FIG. 8C illustrates the distribution state of particles during a gray display.

Here, a predetermined voltage is first applied to the pixel electrodes 35 from the state illustrated in FIG. 8A.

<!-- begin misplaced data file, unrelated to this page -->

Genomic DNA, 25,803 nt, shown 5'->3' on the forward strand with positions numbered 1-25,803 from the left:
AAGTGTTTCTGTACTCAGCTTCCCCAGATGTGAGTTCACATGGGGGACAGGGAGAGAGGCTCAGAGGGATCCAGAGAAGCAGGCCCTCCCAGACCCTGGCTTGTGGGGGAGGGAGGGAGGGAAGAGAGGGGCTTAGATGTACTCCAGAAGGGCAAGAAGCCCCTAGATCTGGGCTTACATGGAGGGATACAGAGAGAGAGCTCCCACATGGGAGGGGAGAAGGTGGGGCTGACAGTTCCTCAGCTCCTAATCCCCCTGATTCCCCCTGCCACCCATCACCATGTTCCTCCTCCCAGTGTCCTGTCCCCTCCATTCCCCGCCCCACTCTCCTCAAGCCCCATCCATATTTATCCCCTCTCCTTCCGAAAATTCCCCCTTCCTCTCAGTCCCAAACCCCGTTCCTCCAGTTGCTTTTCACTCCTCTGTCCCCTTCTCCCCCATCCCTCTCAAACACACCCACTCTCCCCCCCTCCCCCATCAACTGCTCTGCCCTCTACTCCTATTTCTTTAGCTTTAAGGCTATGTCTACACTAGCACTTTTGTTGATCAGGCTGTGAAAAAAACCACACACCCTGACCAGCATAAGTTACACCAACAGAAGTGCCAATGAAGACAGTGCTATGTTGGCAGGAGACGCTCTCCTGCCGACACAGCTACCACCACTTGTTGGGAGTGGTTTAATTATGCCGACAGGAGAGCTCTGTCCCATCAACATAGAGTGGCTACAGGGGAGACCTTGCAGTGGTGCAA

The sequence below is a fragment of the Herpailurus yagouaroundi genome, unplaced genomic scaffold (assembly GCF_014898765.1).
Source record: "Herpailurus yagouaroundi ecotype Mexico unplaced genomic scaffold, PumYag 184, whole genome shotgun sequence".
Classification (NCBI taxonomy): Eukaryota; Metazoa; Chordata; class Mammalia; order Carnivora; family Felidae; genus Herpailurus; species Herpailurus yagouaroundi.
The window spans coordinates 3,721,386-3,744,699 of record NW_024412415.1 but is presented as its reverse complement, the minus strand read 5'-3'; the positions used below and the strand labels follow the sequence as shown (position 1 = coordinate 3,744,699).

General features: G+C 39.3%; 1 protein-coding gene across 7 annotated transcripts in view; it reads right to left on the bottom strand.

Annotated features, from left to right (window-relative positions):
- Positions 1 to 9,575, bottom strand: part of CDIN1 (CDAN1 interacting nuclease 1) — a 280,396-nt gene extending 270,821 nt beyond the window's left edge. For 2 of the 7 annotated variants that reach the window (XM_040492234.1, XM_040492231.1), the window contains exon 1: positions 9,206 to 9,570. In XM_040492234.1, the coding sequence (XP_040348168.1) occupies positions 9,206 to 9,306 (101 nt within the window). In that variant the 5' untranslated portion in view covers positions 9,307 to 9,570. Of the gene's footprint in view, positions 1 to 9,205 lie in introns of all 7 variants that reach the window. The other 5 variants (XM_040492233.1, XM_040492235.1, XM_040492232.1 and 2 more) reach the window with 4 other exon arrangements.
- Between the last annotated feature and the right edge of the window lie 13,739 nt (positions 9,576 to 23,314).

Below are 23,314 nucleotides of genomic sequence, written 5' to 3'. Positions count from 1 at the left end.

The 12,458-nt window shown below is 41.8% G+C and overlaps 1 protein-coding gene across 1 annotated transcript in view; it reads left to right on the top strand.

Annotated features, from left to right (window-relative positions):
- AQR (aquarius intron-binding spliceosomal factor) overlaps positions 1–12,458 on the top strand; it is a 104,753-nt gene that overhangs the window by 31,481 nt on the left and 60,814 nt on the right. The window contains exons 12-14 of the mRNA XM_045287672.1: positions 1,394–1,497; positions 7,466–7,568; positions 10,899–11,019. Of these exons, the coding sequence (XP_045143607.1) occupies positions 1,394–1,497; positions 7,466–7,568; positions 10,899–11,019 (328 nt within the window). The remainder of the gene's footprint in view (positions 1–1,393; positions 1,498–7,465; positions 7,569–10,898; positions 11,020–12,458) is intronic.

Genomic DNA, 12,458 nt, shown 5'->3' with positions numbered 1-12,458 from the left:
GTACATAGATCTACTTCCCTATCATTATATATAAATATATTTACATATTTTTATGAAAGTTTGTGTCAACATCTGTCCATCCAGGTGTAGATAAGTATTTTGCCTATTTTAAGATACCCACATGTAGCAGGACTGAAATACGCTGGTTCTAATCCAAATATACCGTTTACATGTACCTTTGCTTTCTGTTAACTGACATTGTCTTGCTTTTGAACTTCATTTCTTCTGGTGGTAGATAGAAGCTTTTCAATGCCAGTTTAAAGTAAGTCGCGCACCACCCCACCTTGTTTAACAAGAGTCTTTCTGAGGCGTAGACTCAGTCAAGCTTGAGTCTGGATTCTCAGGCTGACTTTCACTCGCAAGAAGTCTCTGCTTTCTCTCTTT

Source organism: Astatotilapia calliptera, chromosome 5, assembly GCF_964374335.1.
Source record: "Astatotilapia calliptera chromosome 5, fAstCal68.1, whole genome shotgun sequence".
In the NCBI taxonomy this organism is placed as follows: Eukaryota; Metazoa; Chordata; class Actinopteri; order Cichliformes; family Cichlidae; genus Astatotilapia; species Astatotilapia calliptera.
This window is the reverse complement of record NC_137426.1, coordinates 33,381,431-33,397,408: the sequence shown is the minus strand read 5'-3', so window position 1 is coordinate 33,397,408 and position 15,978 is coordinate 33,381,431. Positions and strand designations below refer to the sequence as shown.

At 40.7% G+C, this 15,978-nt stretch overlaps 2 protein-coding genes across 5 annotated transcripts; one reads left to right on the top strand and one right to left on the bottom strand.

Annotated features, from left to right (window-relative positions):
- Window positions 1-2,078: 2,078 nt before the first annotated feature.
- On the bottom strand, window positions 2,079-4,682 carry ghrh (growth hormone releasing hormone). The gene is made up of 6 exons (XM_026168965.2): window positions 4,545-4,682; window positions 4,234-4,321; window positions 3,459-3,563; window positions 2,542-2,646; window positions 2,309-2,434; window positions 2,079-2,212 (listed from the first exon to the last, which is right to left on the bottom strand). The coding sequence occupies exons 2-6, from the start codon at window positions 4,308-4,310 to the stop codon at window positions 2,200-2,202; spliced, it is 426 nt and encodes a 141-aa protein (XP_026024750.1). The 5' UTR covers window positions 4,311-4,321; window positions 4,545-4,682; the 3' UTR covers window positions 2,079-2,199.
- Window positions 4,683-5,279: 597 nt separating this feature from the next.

If a positive voltage Vh that is smaller than the positive voltage VH applied when a black display is performed (|Vh|<|VH|) is applied to the pixel electrodes 35 in a state where all of the positively charged particles 27 (Bk) are adsorbed above each pixel electrode 35 (preset state), a portion of the positively charged particles 27 (Bk) above the pixel electrodes 35 is moved to the opposing electrode 37 side. In so doing, a plurality of small black dots is formed in a predetermined region above the opposing electrodes 37 opposing the pixel electrodes 35, and the dispersion medium 21 is present between the black dots. Here, a black display by the positively charged particles 27 (Bk) occupies an area approximately one half of the entire pixel region. Further, an area of the region other than the distribution region 27R of the positively charged particles 27 (Bk), that is, an area approximately one half of the entire pixel region, is occupied by a white display. By the light that permeates the dispersion medium 21 (T) between the black dots and that is reflected by the reflecting electrodes 36 returning to the opposing electrode 37 side, white can be expressed in the region.